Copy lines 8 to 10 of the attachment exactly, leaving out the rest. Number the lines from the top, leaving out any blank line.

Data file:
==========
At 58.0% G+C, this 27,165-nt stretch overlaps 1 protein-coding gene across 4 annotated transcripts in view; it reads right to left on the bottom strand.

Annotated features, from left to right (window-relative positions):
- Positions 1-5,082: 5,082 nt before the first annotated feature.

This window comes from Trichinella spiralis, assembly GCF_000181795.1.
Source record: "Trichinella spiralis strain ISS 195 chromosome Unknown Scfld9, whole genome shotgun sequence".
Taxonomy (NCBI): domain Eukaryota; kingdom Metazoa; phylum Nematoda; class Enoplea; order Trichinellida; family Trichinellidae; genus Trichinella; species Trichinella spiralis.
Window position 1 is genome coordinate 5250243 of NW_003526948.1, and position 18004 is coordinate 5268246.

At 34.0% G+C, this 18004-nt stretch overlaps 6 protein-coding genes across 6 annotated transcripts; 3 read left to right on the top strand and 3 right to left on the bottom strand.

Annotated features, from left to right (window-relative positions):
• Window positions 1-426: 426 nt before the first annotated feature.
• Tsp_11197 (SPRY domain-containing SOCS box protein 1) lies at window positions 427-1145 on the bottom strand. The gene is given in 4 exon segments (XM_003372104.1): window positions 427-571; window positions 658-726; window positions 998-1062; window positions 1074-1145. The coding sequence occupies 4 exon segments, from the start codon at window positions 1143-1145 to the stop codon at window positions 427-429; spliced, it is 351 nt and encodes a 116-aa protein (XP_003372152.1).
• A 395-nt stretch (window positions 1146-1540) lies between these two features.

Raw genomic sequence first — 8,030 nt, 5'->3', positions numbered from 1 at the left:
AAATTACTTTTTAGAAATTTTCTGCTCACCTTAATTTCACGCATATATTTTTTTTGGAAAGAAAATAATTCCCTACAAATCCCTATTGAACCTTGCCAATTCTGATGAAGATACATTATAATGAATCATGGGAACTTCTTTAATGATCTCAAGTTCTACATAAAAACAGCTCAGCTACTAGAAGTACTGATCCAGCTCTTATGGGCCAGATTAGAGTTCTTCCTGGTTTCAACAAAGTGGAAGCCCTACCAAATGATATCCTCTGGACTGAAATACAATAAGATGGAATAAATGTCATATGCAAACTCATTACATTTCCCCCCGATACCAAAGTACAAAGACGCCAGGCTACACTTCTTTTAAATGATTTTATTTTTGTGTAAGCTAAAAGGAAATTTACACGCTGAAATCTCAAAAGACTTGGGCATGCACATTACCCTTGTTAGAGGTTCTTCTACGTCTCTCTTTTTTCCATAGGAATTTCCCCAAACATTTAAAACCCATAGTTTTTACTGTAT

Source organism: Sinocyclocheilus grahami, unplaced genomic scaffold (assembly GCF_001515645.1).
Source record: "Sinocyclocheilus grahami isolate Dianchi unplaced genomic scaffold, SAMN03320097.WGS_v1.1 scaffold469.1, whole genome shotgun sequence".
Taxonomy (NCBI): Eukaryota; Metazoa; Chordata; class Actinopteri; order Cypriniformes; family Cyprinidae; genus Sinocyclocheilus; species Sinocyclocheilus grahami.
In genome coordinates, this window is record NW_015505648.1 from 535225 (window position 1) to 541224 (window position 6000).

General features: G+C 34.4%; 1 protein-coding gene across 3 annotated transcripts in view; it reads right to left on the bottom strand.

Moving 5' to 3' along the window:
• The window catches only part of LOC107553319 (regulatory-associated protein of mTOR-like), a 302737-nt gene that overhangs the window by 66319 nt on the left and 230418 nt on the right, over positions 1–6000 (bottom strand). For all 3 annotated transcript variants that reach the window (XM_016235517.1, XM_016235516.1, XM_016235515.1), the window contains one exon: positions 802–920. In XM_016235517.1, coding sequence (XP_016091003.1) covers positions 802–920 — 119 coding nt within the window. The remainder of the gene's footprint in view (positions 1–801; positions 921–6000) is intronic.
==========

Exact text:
At 34.0% G+C, this 18004-nt stretch overlaps 6 protein-coding genes across 6 annotated transcripts; 3 read left to right on the top strand and 3 right to left on the bottom strand.

Annotated features, from left to right (window-relative positions):
• Window positions 1-426: 426 nt before the first annotated feature.